Enter the Internet of Behaviors (IoB), which was named by Gartner as one the top strategic technology trends that organizations need to explore in 2021.

What is the Internet of Behaviors?

Gartner initially announced that the Internet of Behaviors can be defined as the collection and use of data to drive behaviors. The term builds on the Internet of Things’ capabilities to produce detailed use and behavioral data gathered – and crunched – to produce a detailed picture of the consumer. Further, as organizations improve not only the amount of data they capture, but also how they combine data from different sources and use that data, the IoB will continue to affect how organizations interact with people.

Internet of behaviors IOB definition

In theory, IoB could reveal crucial insights to organizations that allow them to increase productivity, monitor compliance with COVID-19 safety protocols, and more. At the same time, the IoB raises questions about how we gather, navigate, and use data, especially as we collect more of it. Now, companies know your interests, dislikes, and the way you purchase.

While IoB is an important trend for companies to take notice of, retailers need to be vigilant in the ways they are protecting the data they collect.

How Can the IoB Benefit Retailers?

40 percent of people globally (more than three billion people) will have their behavior tracked through the IoB by 2023. Further, by the end of 2025, more than half of the world’s population will be subject to at least one IoB program, whether it be commercial or governmental.

The following are ways your business can start leveraging IoB to better serve your consumers and employees:

Benefits of Internet of Behaviors IoB

1.      Market products more effectively to consumers: Many retailers have already been using analytics tools to find insights that reveal common consumer behaviors. With the IoB, retailers are able to analyze consumers’ buying habits across platforms, gain access to previously unattainable data and redefine the value chain, and even provide real-time point-of-sale notifications and targeted ads.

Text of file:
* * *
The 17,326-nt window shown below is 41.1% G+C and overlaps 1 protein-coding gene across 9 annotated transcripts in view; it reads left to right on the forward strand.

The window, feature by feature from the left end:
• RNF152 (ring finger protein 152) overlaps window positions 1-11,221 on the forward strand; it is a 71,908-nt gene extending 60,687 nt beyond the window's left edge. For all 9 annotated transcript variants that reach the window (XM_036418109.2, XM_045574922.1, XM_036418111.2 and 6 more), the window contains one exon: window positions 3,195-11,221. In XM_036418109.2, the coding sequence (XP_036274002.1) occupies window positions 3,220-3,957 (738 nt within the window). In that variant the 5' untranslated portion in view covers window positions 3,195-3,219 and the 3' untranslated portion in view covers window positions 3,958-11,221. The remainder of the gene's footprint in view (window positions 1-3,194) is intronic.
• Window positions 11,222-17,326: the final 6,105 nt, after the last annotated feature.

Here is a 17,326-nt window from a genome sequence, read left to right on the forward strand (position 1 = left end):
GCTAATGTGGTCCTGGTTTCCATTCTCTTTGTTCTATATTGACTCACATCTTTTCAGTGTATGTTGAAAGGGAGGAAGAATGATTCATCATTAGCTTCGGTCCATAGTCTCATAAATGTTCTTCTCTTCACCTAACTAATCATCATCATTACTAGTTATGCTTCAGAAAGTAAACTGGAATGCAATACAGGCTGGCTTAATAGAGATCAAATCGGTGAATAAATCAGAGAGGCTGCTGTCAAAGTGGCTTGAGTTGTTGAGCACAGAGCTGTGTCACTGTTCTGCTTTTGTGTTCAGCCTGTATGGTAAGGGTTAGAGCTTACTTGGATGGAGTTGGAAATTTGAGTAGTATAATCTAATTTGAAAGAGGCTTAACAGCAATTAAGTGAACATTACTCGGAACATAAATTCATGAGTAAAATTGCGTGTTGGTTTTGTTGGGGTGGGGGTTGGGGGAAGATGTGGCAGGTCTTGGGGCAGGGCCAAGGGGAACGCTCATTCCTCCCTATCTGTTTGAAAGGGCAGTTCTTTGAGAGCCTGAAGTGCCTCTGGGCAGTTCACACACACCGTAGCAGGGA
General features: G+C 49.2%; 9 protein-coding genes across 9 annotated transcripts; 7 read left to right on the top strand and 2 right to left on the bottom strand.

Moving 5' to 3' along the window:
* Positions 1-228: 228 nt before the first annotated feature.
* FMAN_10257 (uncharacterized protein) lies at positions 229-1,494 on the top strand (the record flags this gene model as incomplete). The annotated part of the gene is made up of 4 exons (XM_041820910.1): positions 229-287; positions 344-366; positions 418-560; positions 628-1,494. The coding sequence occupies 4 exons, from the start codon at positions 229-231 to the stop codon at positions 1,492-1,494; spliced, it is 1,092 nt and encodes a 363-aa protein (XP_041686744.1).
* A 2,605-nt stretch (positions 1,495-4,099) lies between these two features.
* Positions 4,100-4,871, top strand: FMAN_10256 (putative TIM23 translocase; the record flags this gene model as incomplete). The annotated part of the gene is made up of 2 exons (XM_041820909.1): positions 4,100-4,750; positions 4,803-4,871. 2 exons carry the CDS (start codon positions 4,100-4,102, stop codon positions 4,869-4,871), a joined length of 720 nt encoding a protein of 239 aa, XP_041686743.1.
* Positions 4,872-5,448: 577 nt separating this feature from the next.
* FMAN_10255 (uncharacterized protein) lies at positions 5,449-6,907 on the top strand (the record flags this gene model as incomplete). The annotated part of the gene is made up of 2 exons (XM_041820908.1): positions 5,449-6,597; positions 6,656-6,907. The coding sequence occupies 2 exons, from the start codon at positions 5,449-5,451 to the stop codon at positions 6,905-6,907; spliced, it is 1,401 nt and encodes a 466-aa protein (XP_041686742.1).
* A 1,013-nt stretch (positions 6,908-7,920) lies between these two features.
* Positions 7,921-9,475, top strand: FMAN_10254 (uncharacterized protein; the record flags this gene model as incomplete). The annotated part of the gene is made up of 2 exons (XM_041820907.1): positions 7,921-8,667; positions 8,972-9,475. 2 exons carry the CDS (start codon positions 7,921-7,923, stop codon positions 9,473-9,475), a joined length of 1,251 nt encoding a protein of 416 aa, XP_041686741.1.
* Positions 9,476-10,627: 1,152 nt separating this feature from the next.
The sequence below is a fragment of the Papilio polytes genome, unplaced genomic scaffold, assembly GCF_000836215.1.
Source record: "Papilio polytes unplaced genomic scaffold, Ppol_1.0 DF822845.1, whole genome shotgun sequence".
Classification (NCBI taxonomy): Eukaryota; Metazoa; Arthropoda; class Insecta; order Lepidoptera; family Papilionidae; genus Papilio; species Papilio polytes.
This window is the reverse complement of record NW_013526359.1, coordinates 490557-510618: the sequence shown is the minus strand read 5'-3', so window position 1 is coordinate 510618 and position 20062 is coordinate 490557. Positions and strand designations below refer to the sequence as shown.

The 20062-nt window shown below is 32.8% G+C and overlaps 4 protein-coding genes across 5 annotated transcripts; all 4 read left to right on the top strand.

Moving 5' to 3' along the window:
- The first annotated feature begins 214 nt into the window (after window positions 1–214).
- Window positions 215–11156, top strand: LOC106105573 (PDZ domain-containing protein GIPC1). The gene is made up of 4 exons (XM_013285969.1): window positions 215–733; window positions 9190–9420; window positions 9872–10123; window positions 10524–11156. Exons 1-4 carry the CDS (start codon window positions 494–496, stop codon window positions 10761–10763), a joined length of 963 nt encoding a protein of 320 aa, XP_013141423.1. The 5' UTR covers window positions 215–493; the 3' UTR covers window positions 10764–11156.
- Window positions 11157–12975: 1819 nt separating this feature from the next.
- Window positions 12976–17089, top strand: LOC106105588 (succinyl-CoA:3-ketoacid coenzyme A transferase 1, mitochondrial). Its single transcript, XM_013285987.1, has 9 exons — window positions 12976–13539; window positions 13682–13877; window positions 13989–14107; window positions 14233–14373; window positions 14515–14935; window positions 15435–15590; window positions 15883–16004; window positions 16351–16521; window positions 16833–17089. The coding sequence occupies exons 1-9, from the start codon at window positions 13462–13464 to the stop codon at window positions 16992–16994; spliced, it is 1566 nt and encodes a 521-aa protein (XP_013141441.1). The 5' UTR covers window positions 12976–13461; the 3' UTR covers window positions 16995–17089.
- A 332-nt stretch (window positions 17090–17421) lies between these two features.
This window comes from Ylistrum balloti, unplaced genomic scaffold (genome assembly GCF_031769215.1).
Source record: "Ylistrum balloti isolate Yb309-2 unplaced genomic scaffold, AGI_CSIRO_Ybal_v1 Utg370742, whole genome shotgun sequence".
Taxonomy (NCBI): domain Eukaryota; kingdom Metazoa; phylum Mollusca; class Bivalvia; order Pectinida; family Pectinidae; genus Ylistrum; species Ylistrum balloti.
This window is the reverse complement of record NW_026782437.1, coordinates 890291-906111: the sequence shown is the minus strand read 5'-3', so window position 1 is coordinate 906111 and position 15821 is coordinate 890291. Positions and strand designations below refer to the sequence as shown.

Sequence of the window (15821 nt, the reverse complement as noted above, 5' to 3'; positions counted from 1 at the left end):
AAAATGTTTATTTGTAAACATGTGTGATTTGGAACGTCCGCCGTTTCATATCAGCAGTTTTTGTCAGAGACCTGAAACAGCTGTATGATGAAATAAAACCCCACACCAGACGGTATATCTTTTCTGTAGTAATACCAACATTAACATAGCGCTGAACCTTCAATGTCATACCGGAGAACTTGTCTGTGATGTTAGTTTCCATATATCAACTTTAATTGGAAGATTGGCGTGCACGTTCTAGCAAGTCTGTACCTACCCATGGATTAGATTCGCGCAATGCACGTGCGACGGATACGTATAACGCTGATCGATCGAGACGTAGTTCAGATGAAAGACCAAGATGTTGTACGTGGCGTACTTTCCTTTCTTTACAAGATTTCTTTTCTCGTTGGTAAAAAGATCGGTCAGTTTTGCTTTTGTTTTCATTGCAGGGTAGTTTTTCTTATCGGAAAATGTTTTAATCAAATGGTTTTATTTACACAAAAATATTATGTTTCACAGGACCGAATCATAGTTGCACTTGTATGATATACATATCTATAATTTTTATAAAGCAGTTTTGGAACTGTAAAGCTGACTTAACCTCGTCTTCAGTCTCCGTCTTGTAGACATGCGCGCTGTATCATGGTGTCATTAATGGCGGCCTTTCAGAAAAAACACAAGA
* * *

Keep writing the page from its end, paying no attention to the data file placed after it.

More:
2.      Improve user experience: Designing UX is a crucial part of sales. With the knowledge provided by IoB, organizations have a better understanding of people’s attitudes toward specific products or services, making it even easier to resolve consumer concerns.

3.      Enhance public health: Companies in the manufacturing sector are already using sensors and RFID tags to determine if on-site employees are washing their hands regularly. Further, computer vision can determine if employees are complying with mask protocol or social distancing directives. And in the health industry, providers can measure the activation and engagement efforts made by patients. 

4.      Improve public safety: the monitoring of public safety is creating exciting new opportunities across industries. In one application, vehicle telematics is being deployed to track driver behavior and flagging behaviors that are erratic or dangerous.

How Stefanini Can Help

Creating positive customer experiences is our mission at The Stefanini Group. To attain this goal, we capitalize on data analytics and our operational expertise to improve IT interactions. Our capabilities in IoT and AI allows us to build customized solutions for your business that assist with this endeavor. Further, we understand the importance of analyzing the end user's experience, perspective, and voice to build positive journeys.

Our programs focus on the interaction between end users and IT services, listening to the customer’s voice at all touch points. With people, processes, and technology working together, we are able to deliver cost savings, efficient processes, and improved levels of service for your business' end users.

Are you ready to learn more? We are standing by. Contact us today to connect with one of our experts!

Creating positive customer experiences is our mission at The Stefanini Group.